Lost in translation: evidence to improve outcomes of very preterm infantsBMJ 2016; 354 doi: https://doi.org/10.1136/bmj.i3358 (Published 05 July 2016) Cite this as: BMJ 2016;354:i3358
- Peter G Davis, professor and director of neonatal medicine,
- Louise S Owen, consultant neonatologist,
- Brett J Manley, consultant neonatologist
- Correspondence to: P G Davis
The observational study conducted by the EPICE group (doi:10.1136/bmj.i2976) represents a huge collaborative effort and delivers an important message for those caring for the most immature newborn infants.1 As Zeitlin and colleagues point out, although the numbers of babies born in this gestational age range is relatively small, the burden of illness they and their families face is large.
The study has several important strengths. Data were collected from predefined regions rather than from individual hospitals. These regions were selected from 11 European countries and they included both public and private units. The results are therefore applicable in most developed world settings. The study was prospectively designed with parental input, and data were extensively cross checked to ensure complete ascertainment. The definitions of important morbidity would be recognised and accepted as sensible by neonatologists and parents.
It is important to recognise that the authors compared infants who received interventions (antenatal steroids) or achieved outcomes (normothermia) with infants who did not. It is not possible to comment on the intent of the caregivers. Presumably, some attempts to apply interventions were unsuccessful. The authors refer to a group of infants delivered unexpectedly or precipitously for whom provision of all four strategies may not have been possible. It is likely that many of these were infants at high risk of poor outcomes, including those born at less than 26 weeks’ gestation, small for gestational age, and whose mothers were admitted on the day of birth.
The results of the study are clear and important. In a developed world setting, the uptake of a package of four simple, inexpensive measures known to improve important neonatal outcomes was surprisingly low (<60%). Babies receiving the package had substantially better outcomes—that is, higher rates of survival without severe morbidity. The authors estimate that if uptake of the complete package were increased to 100% there would be an 18% reduction in all deaths, assuming the associations they report are causal. The results are robust and replicated using various modelling strategies. A dose-response effect is evident, as mortality increases when fewer evidence based practices are used. The authors conclude that substantial gains in survival without severe morbidity could be achieved if all eligible babies and mothers received all the evidence based interventions studied.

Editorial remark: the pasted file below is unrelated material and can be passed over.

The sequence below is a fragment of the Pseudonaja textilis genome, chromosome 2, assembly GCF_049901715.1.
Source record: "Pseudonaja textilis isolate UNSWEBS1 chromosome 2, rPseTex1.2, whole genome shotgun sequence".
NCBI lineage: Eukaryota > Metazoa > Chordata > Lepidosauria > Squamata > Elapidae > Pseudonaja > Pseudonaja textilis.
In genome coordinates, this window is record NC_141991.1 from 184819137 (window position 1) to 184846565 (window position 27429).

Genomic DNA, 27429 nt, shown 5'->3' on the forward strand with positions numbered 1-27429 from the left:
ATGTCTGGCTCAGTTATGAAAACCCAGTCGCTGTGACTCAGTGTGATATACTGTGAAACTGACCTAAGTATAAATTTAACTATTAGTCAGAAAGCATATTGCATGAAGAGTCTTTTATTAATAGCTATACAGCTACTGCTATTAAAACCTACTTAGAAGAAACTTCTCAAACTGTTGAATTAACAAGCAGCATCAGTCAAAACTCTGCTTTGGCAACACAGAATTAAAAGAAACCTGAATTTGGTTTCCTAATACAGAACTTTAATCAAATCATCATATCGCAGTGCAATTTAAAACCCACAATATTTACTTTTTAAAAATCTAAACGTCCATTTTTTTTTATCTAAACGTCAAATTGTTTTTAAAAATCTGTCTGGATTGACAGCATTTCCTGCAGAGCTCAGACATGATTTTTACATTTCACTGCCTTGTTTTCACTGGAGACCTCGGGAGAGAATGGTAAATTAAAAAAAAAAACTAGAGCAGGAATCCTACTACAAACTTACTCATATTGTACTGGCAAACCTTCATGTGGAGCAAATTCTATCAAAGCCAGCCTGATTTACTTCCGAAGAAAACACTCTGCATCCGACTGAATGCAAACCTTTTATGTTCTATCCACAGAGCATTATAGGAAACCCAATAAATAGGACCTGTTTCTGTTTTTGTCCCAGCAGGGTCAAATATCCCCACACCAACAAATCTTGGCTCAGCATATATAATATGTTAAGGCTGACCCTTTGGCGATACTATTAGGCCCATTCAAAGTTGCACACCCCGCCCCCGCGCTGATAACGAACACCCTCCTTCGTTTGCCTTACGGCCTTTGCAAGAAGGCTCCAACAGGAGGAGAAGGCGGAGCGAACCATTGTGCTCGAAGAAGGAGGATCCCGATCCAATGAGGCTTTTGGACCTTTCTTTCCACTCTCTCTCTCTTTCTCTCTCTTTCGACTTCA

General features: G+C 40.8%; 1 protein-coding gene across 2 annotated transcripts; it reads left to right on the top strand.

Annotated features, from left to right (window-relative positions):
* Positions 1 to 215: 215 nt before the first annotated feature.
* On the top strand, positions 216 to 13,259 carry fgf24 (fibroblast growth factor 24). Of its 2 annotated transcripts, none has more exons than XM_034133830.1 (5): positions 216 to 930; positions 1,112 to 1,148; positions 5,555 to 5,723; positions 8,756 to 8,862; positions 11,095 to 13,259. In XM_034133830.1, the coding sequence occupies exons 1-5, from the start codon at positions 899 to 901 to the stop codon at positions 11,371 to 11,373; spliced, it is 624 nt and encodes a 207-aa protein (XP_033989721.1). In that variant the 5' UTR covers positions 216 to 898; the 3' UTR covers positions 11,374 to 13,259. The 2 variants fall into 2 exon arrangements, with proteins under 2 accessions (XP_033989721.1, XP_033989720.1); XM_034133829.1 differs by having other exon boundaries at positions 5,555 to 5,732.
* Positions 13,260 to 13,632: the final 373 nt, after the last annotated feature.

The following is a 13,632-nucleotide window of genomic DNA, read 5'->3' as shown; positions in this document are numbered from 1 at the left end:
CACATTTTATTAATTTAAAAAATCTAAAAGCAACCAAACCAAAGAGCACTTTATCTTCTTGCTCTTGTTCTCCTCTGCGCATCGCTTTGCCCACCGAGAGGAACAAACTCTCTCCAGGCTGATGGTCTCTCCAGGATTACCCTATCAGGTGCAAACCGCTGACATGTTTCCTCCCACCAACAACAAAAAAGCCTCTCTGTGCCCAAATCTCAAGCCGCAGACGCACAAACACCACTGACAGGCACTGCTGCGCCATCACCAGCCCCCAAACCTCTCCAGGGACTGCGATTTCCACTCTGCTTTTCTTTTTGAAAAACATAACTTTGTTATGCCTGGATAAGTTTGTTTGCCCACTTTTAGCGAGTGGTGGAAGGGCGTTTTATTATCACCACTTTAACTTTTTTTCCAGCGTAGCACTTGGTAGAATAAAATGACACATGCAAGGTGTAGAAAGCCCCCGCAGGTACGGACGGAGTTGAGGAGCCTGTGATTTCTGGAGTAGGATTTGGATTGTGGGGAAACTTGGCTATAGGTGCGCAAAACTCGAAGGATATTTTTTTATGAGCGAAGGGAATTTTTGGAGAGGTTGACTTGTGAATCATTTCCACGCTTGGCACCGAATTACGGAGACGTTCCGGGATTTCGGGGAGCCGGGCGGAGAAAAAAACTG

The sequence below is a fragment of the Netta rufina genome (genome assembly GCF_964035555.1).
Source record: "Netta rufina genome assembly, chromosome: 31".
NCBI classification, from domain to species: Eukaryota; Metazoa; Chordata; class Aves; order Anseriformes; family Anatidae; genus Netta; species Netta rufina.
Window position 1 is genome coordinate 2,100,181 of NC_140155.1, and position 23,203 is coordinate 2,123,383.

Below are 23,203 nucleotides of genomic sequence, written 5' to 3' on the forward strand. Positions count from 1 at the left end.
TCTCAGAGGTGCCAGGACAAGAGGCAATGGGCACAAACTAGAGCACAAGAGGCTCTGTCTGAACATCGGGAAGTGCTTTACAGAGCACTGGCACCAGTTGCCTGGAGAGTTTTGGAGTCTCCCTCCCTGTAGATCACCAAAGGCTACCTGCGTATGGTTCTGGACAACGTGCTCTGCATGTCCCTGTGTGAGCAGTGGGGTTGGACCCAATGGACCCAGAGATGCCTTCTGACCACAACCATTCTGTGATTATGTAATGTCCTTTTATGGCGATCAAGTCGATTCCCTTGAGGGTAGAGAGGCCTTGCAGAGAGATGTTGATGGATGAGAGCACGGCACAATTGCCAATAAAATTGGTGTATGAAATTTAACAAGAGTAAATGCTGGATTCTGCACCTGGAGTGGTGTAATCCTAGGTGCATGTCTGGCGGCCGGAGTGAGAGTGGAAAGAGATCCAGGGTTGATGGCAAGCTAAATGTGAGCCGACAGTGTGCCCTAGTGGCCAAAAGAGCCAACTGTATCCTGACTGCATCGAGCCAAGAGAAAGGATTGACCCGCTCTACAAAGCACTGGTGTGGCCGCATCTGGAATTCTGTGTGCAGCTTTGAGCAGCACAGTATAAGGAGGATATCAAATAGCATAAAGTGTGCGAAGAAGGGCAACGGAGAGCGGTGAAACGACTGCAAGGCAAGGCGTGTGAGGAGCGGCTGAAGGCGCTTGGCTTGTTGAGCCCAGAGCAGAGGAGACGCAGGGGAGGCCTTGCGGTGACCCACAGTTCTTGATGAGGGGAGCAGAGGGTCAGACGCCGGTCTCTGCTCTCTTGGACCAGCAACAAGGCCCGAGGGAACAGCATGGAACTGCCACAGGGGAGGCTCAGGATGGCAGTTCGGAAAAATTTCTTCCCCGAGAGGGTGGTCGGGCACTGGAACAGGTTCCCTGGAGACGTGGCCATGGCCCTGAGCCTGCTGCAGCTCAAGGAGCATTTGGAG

Neonatologists were “early adopters” of evidence based medicine, and the past decade has seen substantial growth in the conduct of well designed randomised trials. It is sobering to find such a low uptake of the simplest and most effective strategies available. The authors are careful to express their results as showing association rather than causation. They have completed the first, important part of a difficult process. To prove that implementation of these strategies causes a reduction in mortality and morbidity, effective implementation strategies need to be identified and tested in prospective randomised trials.
The gap between research findings and clinical practice is well recognised.2 Shuster and colleagues reviewed compliance with appropriate standards of care in a variety of settings.3 Their findings were similar to those of the EPICE group. Only 56% of women underwent appropriate prenatal history, examination, and laboratory tests. Management of hip fractures was appropriate in between 67% and 95% of cases. Berenholtz and Provonost note that while considerable resources have been devoted to discovering effective treatments, more benefits are likely to come from identifying how to optimise delivery of these treatments.4 Traditionally, a crucial part of the pathway between evidence and practice has been the clinical practice guideline. A systematic review identified 76 studies describing at least one barrier to adherence to guidelines.5 Commonly, barriers affected knowledge (ie, lack of awareness or familiarity with the guidelines), attitudes (ie, lack of agreement with the evidence or differences in perception of the risk to benefit ratio), and behaviour (ie, external barriers, including insufficient time or resources).
An overview of systematic reviews of interventions to help drive research into clinical practice makes somewhat depressing reading.6 Thirteen reviews containing 313 primary studies were identified; single interventions such as audit and feedback had only small effects. Slightly more encouraging were reviews of multifaceted interventions, which showed effect sizes ranging from small to moderate.
The EPICE group are to be congratulated on identifying an important shortfall in the uptake of neonatal evidence into practice. The next step is to develop and test interventions to overcome this shortfall and ultimately improve outcomes. Getting good evidence into practice is an urgent priority for the families of vulnerable premature babies, and for the professionals who care for them.
We acknowledge the critical review and insights of McGee Noble, change management consultant and mother of Fox who was born at 25 weeks’ gestation.
Competing interests: We have read and understood the BMJ policy on declaration of interests and declare the following: none.
Provenance and peer review: Commissioned; not peer reviewed.
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